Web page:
But then JSON happened – and suddenly VIM suddenly no longer had a complete set of core features. And not being complete means not being finished – since being complete is pre-requisite for being finished. And doesn’t that mean, that a piece of software which does NOT get new features, can’t stay “finished” when things change and new requirements emerge? Doesn’t a piece of software have to get new features so it can stay (close to) finished – and doesn’t revert back to being incomplete?

The only way a piece of software could ever stay “finished” without getting new features is, if it was used for something that no longer sees any change happen or any new requirements emerge – it basically has to be a completely non-evolving field of work with static, unchanging requirements. But any active, evolving field of work will always see changes and new stuff and subsequently new requirements will emerge. Software has to react to those changes in requirements.

> And not being complete means not being finished – since being complete is pre-requisite for being finished. And doesn’t that mean, that a piece of software which does NOT get new features, can’t stay “finished” when things change and new requirements emerge? Doesn’t a piece of software have to get new features so it can stay (close to) finished – and doesn’t revert back to being incomplete?

That’s a really interesting question. I guess some of it comes down to whose perspective we’re looking at the software from. I’d tend to look at it from the author/mountaineer’s point of view: If Bram Moolenaar had declared that Vim was complete with version 7 and would never add major features like async/JSON support, I’d probably say that the program was “finished”, even if it lacked certain features that I’d like it to have. (Those missing features might cause me to use a different piece of software, but I don’t think they’d give me cause to complain that the hypothetical Vim was “incomplete”)

(And, indeed, there was a period ~5 years ago where it looked like Moolenaar might go that route, especially with respect to async support. My understanding is that his initial unwillingness to add async support/other new features was a big part of the impetus for Neovim.)

>The only way a piece of software could ever stay “finished” without getting new features is, if it was used for something that no longer sees any change happen or any new requirements emerge – it basically has to be a completely non-evolving field of work with static, unchanging requirements.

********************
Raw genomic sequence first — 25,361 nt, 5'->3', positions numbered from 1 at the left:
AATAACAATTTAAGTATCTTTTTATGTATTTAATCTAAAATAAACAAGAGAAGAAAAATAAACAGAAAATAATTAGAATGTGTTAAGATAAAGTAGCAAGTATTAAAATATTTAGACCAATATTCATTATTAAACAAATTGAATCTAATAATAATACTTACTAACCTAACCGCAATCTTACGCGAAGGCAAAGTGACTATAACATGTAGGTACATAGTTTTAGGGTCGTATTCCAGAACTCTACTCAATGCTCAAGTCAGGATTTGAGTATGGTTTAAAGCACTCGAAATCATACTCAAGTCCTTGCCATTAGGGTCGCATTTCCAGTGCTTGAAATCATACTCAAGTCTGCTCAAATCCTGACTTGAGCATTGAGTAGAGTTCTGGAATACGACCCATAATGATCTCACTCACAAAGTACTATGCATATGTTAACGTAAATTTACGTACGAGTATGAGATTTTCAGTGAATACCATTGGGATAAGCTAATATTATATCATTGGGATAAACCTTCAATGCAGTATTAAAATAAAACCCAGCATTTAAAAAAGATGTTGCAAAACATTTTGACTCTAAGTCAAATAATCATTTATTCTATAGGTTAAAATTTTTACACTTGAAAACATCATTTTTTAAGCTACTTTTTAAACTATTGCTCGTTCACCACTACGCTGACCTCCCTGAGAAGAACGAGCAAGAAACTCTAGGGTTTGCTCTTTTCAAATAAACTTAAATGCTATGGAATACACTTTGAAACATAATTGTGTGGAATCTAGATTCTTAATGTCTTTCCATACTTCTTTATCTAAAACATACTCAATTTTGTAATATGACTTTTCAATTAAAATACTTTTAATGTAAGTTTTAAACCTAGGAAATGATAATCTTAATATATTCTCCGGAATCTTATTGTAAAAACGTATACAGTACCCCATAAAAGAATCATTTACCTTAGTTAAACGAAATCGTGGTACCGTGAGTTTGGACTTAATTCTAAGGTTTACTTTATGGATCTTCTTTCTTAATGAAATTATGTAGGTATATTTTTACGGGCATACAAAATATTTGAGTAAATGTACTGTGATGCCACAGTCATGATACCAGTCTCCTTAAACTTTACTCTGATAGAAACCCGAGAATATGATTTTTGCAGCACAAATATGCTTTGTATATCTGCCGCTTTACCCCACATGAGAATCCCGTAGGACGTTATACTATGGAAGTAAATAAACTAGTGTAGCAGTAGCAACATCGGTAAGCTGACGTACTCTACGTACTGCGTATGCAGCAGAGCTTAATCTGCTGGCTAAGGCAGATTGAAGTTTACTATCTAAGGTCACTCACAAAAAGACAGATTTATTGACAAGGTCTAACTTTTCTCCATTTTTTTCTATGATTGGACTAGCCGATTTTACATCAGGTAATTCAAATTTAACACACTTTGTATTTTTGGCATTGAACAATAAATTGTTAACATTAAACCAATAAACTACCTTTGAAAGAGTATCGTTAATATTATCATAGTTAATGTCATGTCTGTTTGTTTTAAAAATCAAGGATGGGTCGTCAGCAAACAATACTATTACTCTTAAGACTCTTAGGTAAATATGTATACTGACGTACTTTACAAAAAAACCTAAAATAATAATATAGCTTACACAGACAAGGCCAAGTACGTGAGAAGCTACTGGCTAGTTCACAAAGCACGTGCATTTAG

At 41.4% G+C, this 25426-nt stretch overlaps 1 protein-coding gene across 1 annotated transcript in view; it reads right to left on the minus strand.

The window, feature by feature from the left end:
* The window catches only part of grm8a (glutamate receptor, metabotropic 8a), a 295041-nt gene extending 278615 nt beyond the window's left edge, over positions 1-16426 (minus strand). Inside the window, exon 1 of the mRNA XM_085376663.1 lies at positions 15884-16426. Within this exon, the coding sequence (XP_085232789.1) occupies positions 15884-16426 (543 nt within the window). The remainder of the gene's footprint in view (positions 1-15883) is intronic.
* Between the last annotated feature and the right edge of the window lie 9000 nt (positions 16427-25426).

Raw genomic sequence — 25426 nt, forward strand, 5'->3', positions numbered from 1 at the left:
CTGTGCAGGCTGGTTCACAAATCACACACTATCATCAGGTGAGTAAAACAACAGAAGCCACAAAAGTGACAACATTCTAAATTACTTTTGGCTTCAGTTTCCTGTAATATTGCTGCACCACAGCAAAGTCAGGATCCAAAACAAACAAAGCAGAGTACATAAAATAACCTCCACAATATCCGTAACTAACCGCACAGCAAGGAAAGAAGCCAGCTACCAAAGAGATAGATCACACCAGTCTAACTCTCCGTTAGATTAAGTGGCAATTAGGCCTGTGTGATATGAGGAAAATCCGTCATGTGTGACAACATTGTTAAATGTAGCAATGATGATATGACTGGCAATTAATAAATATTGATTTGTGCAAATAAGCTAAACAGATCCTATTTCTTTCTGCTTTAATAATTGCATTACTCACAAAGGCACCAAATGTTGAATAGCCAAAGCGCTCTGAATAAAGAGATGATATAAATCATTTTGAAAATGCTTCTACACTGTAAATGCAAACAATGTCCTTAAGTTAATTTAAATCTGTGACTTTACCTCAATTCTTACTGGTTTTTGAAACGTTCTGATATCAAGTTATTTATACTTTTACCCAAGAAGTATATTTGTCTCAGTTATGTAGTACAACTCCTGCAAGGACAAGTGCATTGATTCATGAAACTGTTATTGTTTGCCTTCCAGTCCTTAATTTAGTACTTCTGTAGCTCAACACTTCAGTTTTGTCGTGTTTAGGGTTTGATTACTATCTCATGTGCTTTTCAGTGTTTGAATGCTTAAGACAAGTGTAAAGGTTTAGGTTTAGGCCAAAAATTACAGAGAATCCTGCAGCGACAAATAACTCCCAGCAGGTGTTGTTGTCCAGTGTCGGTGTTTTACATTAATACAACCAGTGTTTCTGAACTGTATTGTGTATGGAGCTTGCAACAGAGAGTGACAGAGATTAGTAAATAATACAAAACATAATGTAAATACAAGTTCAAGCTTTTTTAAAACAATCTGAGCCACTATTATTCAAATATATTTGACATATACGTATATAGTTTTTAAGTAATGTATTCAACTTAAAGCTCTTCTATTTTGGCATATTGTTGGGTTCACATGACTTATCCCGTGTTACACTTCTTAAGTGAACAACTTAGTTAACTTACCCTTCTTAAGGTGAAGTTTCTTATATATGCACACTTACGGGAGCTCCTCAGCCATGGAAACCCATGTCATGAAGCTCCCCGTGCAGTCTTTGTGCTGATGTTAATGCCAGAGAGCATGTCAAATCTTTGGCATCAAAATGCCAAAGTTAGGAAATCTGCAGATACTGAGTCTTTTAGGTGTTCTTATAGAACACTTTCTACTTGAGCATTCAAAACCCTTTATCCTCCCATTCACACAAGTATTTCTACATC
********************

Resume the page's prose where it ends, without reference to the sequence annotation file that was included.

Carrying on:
I’m not sure that the entire _field_ needs to be static. For example, Quake strikes me as a finished piece of software – that doesn’t mean that video games (or even first person shooters) aren’t evolving. It just means that Quake carved out a narrow section of that field and finished delivering on its design goals within that narrow slice.

I have to admit that A) is, in fact, now important than B). I guess I apply that standard without thinking about it.

Not sure if it is still being developed/updated, but I use tkdiff as my gui diff viewer. I have an alias for it when using with git

   git difftool -t tkdiff -y

My software folder shows I had downloaded .gz copy in 2014 (that’d be the year I switched to Linux permanently). I use it because that’s what I had used in my job and 99% of the time I just need to view the difference and use n/p keys to move around, nothing else. I only wish there was a way to wrap the long lines instead of having to use horizontal scroll bars.

Thanks. I checked it out and I think I’ll stay away from sourceforge in future. Annoying pop-ups, redirections, waiting time for download and not even doing that properly the first time.

There are so many apps that I wish the developers would stop ‘adding features’ to and simply maintain with changing os’s and security whatnot. But sales people want forever new features to justify charging for a new version in an arms race against competitor software. Abandoning the idea that software should be a tool and promoting software is a service is incredibly problematic.

Winmerge 2
It stayed without new release several years, and was still the best I could find on windows

Microsoft Money. It’s the “sunset edition”. No updates anymore. Nothing comes close to it’s cash flow forecast.

I have an offline computer with Windows 7. The computer does not have a network card and I use it to play old (obviously offline) games.

tex/latex.

i3wm is really damn stable.

i haven’t updated emacs in 3 years but i hear 27’s cool.

i also haven’t updated irssi in forever.

It is a bit more than finished, it is stale. I mean you should not develop new things on an outdated language/runtime.